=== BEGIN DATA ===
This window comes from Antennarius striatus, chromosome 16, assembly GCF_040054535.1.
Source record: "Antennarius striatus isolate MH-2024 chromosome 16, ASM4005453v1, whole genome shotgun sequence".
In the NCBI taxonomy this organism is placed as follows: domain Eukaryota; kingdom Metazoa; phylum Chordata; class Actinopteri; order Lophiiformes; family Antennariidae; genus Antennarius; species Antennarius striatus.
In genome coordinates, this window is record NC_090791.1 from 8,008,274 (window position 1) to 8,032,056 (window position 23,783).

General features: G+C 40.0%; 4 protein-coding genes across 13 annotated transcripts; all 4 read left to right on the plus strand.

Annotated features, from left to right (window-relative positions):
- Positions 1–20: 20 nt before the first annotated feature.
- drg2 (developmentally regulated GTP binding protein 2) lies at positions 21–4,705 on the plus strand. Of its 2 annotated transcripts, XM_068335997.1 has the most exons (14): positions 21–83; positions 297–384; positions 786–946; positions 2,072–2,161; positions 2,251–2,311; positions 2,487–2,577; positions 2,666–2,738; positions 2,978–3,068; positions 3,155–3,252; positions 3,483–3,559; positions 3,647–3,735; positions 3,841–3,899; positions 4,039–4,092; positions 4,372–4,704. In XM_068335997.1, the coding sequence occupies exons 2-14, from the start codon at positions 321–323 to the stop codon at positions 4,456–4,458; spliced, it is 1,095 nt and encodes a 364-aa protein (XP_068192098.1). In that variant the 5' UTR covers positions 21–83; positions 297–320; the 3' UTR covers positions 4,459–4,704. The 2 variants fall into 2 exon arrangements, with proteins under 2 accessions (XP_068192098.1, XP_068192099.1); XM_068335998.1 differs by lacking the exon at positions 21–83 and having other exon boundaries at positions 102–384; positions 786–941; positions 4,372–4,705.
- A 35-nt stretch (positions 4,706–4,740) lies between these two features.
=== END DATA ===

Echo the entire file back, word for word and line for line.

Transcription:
This window comes from Antennarius striatus, chromosome 16, assembly GCF_040054535.1.
Source record: "Antennarius striatus isolate MH-2024 chromosome 16, ASM4005453v1, whole genome shotgun sequence".
In the NCBI taxonomy this organism is placed as follows: domain Eukaryota; kingdom Metazoa; phylum Chordata; class Actinopteri; order Lophiiformes; family Antennariidae; genus Antennarius; species Antennarius striatus.
In genome coordinates, this window is record NC_090791.1 from 8,008,274 (window position 1) to 8,032,056 (window position 23,783).

General features: G+C 40.0%; 4 protein-coding genes across 13 annotated transcripts; all 4 read left to right on the plus strand.

Annotated features, from left to right (window-relative positions):
- Positions 1–20: 20 nt before the first annotated feature.
- drg2 (developmentally regulated GTP binding protein 2) lies at positions 21–4,705 on the plus strand. Of its 2 annotated transcripts, XM_068335997.1 has the most exons (14): positions 21–83; positions 297–384; positions 786–946; positions 2,072–2,161; positions 2,251–2,311; positions 2,487–2,577; positions 2,666–2,738; positions 2,978–3,068; positions 3,155–3,252; positions 3,483–3,559; positions 3,647–3,735; positions 3,841–3,899; positions 4,039–4,092; positions 4,372–4,704. In XM_068335997.1, the coding sequence occupies exons 2-14, from the start codon at positions 321–323 to the stop codon at positions 4,456–4,458; spliced, it is 1,095 nt and encodes a 364-aa protein (XP_068192098.1). In that variant the 5' UTR covers positions 21–83; positions 297–320; the 3' UTR covers positions 4,459–4,704. The 2 variants fall into 2 exon arrangements, with proteins under 2 accessions (XP_068192098.1, XP_068192099.1); XM_068335998.1 differs by lacking the exon at positions 21–83 and having other exon boundaries at positions 102–384; positions 786–941; positions 4,372–4,705.
- A 35-nt stretch (positions 4,706–4,740) lies between these two features.